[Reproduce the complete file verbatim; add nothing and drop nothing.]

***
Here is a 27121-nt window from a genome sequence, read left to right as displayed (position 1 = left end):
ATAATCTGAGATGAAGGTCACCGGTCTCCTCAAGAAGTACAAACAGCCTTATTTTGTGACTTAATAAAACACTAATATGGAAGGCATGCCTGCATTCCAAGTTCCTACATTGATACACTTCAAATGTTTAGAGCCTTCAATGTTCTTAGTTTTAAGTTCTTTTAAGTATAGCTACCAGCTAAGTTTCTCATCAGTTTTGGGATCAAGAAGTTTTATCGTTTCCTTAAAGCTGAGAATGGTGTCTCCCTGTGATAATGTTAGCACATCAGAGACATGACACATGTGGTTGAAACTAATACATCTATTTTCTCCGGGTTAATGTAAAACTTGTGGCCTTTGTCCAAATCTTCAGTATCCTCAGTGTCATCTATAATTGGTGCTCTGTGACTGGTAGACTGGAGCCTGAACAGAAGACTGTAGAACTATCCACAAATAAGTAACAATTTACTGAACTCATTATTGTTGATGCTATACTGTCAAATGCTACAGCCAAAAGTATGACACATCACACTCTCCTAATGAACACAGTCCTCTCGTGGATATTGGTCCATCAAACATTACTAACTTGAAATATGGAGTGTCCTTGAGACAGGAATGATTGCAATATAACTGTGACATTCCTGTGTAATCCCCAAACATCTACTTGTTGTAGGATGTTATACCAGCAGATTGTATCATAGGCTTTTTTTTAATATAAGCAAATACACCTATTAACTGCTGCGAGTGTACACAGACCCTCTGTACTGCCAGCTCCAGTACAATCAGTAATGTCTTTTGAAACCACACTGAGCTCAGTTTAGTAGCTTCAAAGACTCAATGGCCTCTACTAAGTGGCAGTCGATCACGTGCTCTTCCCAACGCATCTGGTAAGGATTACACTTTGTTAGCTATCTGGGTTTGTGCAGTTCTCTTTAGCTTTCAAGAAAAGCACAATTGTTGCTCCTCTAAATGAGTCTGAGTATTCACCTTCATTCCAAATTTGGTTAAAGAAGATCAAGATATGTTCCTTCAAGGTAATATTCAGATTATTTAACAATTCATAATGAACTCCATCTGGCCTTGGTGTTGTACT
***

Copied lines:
Here is a 27121-nt window from a genome sequence, read left to right as displayed (position 1 = left end):
ATAATCTGAGATGAAGGTCACCGGTCTCCTCAAGAAGTACAAACAGCCTTATTTTGTGACTTAATAAAACACTAATATGGAAGGCATGCCTGCATTCCAAGTTCCTACATTGATACACTTCAAATGTTTAGAGCCTTCAATGTTCTTAGTTTTAAGTTCTTTTAAGTATAGCTACCAGCTAAGTTTCTCATCAGTTTTGGGATCAAGAAGTTTTATCGTTTCCTTAAAGCTGAGAATGGTGTCTCCCTGTGATAATGTTAGCACATCAGAGACATGACACATGTGGTTGAAACTAATACATCTATTTTCTCCGGGTTAATGTAAAACTTGTGGCCTTTGTCCAAATCTTCAGTATCCTCAGTGTCATCTATAATTGGTGCTCTGTGACTGGTAGACTGGAGCCTGAACAGAAGACTGTAGAACTATCCACAAATAAGTAACAATTTACTGAACTCATTATTGTTGATGCTATACTGTCAAATGCTACAGCCAAAAGTATGACACATCACACTCTCCTAATGAACACAGTCCTCTCGTGGATATTGGTCCATCAAACATTACTAACTTGAAATATGGAGTGTCCTTGAGACAGGAATGATTGCAATATAACTGTGACATTCCTGTGTAATCCCCAAACATCTACTTGTTGTAGGATGTTATACCAGCAGATTGTATCATAGGCTTTTTTTTAATATAAGCAAATACACCTATTAACTGCTGCGAGTGTACACAGACCCTCTGTACTGCCAGCTCCAGTACAATCAGTAATGTCTTTTGAAACCACACTGAGCTCAGTTTAGTAGCTTCAAAGACTCAATGGCCTCTACTAAGTGGCAGTCGATCACGTGCTCTTCCCAACGCATCTGGTAAGGATTACACTTTGTTAGCTATCTGGGTTTGTGCAGTTCTCTTTAGCTTTCAAGAAAAGCACAATTGTTGCTCCTCTAAATGAGTCTGAGTATTCACCTTCATTCCAAATTTGGTTAAAGAAGATCAAGATATGTTCCTTCAAGGTAATATTCAGATTATTTAACAATTCATAATGAACTCCATCTGGCCTTGGTGTTGTACT